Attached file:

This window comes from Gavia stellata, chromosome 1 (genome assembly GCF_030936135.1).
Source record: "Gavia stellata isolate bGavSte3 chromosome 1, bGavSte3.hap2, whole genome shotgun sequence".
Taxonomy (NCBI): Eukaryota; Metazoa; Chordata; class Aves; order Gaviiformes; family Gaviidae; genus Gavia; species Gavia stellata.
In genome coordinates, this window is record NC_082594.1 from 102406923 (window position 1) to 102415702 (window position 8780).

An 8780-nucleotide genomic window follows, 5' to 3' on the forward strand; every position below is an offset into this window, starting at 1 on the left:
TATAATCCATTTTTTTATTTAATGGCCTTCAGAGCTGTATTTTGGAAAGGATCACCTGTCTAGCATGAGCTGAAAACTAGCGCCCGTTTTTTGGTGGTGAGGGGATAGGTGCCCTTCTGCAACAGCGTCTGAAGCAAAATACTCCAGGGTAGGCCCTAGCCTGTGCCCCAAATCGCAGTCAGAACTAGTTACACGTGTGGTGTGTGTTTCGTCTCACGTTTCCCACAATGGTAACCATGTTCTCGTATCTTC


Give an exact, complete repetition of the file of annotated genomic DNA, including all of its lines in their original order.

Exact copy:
This window comes from Gavia stellata, chromosome 1 (genome assembly GCF_030936135.1).
Source record: "Gavia stellata isolate bGavSte3 chromosome 1, bGavSte3.hap2, whole genome shotgun sequence".
Taxonomy (NCBI): Eukaryota; Metazoa; Chordata; class Aves; order Gaviiformes; family Gaviidae; genus Gavia; species Gavia stellata.
In genome coordinates, this window is record NC_082594.1 from 102406923 (window position 1) to 102415702 (window position 8780).

An 8780-nucleotide genomic window follows, 5' to 3' on the forward strand; every position below is an offset into this window, starting at 1 on the left:
TATAATCCATTTTTTTATTTAATGGCCTTCAGAGCTGTATTTTGGAAAGGATCACCTGTCTAGCATGAGCTGAAAACTAGCGCCCGTTTTTTGGTGGTGAGGGGATAGGTGCCCTTCTGCAACAGCGTCTGAAGCAAAATACTCCAGGGTAGGCCCTAGCCTGTGCCCCAAATCGCAGTCAGAACTAGTTACACGTGTGGTGTGTGTTTCGTCTCACGTTTCCCACAATGGTAACCATGTTCTCGTATCTTC